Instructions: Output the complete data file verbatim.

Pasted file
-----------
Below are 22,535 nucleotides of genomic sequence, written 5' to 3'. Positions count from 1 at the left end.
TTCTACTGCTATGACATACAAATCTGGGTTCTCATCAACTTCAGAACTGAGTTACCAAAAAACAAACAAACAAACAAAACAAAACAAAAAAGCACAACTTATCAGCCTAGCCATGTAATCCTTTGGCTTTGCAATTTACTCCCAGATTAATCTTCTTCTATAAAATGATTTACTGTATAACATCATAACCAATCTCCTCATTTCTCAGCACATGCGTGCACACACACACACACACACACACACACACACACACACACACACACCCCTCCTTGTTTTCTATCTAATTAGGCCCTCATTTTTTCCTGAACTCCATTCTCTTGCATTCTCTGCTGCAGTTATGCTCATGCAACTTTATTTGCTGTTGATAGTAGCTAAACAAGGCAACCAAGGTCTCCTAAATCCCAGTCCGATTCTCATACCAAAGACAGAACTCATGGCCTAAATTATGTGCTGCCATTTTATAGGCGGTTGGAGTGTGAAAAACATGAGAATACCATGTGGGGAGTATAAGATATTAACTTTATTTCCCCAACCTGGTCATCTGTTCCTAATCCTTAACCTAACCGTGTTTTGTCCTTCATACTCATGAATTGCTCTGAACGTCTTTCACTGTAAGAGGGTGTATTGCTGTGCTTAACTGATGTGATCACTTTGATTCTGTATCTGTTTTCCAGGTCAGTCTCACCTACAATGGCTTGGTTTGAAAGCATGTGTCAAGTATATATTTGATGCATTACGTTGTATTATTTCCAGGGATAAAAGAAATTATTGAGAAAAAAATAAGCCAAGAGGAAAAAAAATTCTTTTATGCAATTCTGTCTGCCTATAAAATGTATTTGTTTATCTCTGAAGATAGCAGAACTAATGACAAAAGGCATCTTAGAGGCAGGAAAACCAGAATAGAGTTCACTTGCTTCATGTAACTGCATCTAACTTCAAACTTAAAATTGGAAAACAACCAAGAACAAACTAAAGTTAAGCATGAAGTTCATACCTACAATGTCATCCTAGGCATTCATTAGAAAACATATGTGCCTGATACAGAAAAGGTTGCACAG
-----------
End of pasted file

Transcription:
Below are 22,535 nucleotides of genomic sequence, written 5' to 3'. Positions count from 1 at the left end.
TTCTACTGCTATGACATACAAATCTGGGTTCTCATCAACTTCAGAACTGAGTTACCAAAAAACAAACAAACAAACAAAACAAAACAAAAAAGCACAACTTATCAGCCTAGCCATGTAATCCTTTGGCTTTGCAATTTACTCCCAGATTAATCTTCTTCTATAAAATGATTTACTGTATAACATCATAACCAATCTCCTCATTTCTCAGCACATGCGTGCACACACACACACACACACACACACACACACACACACACACACACCCCTCCTTGTTTTCTATCTAATTAGGCCCTCATTTTTTCCTGAACTCCATTCTCTTGCATTCTCTGCTGCAGTTATGCTCATGCAACTTTATTTGCTGTTGATAGTAGCTAAACAAGGCAACCAAGGTCTCCTAAATCCCAGTCCGATTCTCATACCAAAGACAGAACTCATGGCCTAAATTATGTGCTGCCATTTTATAGGCGGTTGGAGTGTGAAAAACATGAGAATACCATGTGGGGAGTATAAGATATTAACTTTATTTCCCCAACCTGGTCATCTGTTCCTAATCCTTAACCTAACCGTGTTTTGTCCTTCATACTCATGAATTGCTCTGAACGTCTTTCACTGTAAGAGGGTGTATTGCTGTGCTTAACTGATGTGATCACTTTGATTCTGTATCTGTTTTCCAGGTCAGTCTCACCTACAATGGCTTGGTTTGAAAGCATGTGTCAAGTATATATTTGATGCATTACGTTGTATTATTTCCAGGGATAAAAGAAATTATTGAGAAAAAAATAAGCCAAGAGGAAAAAAAATTCTTTTATGCAATTCTGTCTGCCTATAAAATGTATTTGTTTATCTCTGAAGATAGCAGAACTAATGACAAAAGGCATCTTAGAGGCAGGAAAACCAGAATAGAGTTCACTTGCTTCATGTAACTGCATCTAACTTCAAACTTAAAATTGGAAAACAACCAAGAACAAACTAAAGTTAAGCATGAAGTTCATACCTACAATGTCATCCTAGGCATTCATTAGAAAACATATGTGCCTGATACAGAAAAGGTTGCACAG